OTHER VOICES

Modern Healthcare - - OPINIONS EDITORIALS - —Patt Mor­ri­son in the Losan­ge­les­times

“Fore­clo­sure is not just a metaphor­i­cal epi­demic, but a bona fide pub­lic health cri­sis. When bread­win­ners be­come ill, they miss work, lose their jobs, face daunt­ing med­i­cal bills—and have trou­ble mak­ing mort­gage pay­ments as a re­sult. … A grow­ing body of re­search shows that fore­clo­sure it­self harms the health of fam­i­lies and com­mu­ni­ties. In our 2008 sur­vey of 250 peo­ple un­der­go­ing fore­clo­sure in the Philadel­phia area, 32% re­ported miss­ing doc­tor’s ap­point­ments and 48% said they let pre­scrip­tions go un­filled, sig­nif­i­cantly higher rates than oth­ers in their com­mu­nity. … (Other) re­search found that peo­ple liv­ing in high-fore­clo­sure ar­eas … were sig­nif­i­cantly more likely than those in less hard-hit neigh­bor­hoods to be hos­pi­tal­ized for con­di­tions like di­a­betes, high blood pres­sure and heart fail­ure. … The set­tle­ment ne­go­ti­a­tions with the fi­nan­cial ser­vices in­dus­try over mort­gage fraud and abuse should in­clude money for health­care. Mil­lions of Amer­i­cans are locked into mort­gages they can’t af­ford. If we can’t help them stay in their homes, the least we can do is help them stay alive.”

—Re­searchers Craig E. Pol­lack and Ju­lia F. Lynch in the NewYork­Times “Repub­li­cans should have long ago seized health­care re­form and uni­ver­sal cov­er­age with both right hands and made it their own. It is eco­nom­i­cally coun­ter­pro­duc­tive—even eco­nom­i­cally de­struc­tive—that in this na­tion, health­care goes with the job, not with the in­di­vid­ual. One of the big­gest brakes I know on en­tre­pre­neur­ial po­ten­tial here is the catas­tro­phe of health­care. How many peo­ple with great ideas and the know-how to start their own busi­nesses have to stay en­slaved to the cor­po­ra­tions they al­ready work for, in jobs where they feel frus­trated and wasted, just to keep the health in­sur­ance that comes with the job—some­thing they can’t get, or can’t af­ford, on their own? ... Repub­li­cans of­ten in­voke the past, so how about rolling the clock back 100 years, to the Repub­li­can Roo­sevelt, Theodore Roo­sevelt, run­ning in 1912 as a Bull Moose on a plat­form that called for ‘the pro­tec­tion of home life against the haz­ards of sick­ness, ir­reg­u­lar em­ploy­ment and old age through the adop­tion of a sys­tem of so­cial in­sur­ance.’”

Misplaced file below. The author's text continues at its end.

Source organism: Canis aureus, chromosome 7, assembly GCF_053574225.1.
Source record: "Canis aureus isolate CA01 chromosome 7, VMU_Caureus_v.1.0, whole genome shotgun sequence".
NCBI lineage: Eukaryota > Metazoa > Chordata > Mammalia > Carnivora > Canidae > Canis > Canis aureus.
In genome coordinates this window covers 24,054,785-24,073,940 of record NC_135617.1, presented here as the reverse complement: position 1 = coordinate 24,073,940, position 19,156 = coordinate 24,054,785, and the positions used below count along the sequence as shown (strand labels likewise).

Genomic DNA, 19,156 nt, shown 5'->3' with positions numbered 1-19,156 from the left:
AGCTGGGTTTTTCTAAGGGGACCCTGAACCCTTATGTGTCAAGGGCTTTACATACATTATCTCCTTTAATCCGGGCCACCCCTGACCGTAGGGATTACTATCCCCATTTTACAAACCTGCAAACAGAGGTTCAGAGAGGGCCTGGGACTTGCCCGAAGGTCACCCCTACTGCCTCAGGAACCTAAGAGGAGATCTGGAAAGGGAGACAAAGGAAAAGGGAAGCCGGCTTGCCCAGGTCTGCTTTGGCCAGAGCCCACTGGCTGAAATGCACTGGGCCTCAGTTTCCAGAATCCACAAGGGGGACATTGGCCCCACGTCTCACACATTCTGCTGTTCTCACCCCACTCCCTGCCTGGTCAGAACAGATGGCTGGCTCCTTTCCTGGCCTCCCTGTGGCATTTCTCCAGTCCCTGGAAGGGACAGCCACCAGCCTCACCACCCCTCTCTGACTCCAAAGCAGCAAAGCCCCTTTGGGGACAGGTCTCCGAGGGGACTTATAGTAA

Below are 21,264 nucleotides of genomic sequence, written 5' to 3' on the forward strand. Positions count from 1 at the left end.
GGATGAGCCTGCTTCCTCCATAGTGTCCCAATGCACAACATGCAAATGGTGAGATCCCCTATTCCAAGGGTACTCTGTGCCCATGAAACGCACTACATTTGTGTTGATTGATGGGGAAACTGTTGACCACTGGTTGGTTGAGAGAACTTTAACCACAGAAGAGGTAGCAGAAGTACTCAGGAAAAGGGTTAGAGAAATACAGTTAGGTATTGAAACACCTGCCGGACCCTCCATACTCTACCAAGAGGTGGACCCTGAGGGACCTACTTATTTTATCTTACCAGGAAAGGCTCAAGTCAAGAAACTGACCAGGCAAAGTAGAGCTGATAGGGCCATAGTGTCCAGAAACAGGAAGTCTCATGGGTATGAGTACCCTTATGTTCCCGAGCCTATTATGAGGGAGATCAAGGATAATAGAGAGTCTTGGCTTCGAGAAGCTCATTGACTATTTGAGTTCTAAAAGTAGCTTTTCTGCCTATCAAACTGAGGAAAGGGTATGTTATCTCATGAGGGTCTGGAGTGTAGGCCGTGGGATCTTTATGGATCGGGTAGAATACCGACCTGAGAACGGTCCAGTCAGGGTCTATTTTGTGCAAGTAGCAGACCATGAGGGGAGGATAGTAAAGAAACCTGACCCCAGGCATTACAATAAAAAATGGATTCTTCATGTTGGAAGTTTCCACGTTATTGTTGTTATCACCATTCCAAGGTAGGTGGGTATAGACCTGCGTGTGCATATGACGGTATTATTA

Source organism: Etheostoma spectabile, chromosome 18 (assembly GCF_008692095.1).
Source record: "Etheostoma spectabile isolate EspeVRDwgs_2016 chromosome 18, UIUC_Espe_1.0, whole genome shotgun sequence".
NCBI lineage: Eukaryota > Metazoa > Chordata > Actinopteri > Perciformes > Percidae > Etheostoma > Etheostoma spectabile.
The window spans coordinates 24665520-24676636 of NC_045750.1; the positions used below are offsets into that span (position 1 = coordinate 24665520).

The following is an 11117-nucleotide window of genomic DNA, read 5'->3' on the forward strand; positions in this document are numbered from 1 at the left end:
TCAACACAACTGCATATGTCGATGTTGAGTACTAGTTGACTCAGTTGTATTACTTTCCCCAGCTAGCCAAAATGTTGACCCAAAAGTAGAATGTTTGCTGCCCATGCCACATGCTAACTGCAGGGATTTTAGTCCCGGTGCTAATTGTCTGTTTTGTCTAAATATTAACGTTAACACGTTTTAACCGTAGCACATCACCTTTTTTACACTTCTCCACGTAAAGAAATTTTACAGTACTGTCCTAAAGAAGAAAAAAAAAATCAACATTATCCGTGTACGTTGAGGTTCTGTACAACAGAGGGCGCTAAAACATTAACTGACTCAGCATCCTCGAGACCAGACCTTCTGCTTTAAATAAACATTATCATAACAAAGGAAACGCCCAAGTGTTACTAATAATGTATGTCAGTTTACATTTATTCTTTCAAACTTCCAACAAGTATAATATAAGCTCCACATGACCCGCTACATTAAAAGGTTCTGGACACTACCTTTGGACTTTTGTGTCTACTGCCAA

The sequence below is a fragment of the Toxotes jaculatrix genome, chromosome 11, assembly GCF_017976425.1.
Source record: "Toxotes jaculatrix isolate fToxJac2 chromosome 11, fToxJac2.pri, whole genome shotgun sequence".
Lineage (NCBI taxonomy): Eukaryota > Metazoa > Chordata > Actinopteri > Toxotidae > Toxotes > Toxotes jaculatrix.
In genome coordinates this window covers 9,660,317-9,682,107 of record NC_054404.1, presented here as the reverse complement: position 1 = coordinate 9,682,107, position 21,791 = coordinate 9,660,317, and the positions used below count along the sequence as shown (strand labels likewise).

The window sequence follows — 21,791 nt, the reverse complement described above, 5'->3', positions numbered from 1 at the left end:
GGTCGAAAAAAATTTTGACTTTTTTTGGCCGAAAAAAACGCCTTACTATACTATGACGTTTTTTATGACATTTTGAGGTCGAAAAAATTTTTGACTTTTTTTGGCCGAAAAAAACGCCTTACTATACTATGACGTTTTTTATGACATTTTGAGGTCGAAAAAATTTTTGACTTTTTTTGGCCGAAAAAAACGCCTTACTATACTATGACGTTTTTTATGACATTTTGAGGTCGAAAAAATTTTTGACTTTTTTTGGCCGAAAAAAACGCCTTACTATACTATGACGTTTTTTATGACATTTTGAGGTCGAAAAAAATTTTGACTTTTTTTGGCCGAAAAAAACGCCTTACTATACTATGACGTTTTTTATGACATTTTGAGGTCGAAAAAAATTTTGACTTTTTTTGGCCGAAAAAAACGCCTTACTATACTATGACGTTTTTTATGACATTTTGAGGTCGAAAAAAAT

“One of the big­gest brakes I know on en­tre­pre­neur­ial po­ten­tial here is the catas­tro­phe of health­care.”

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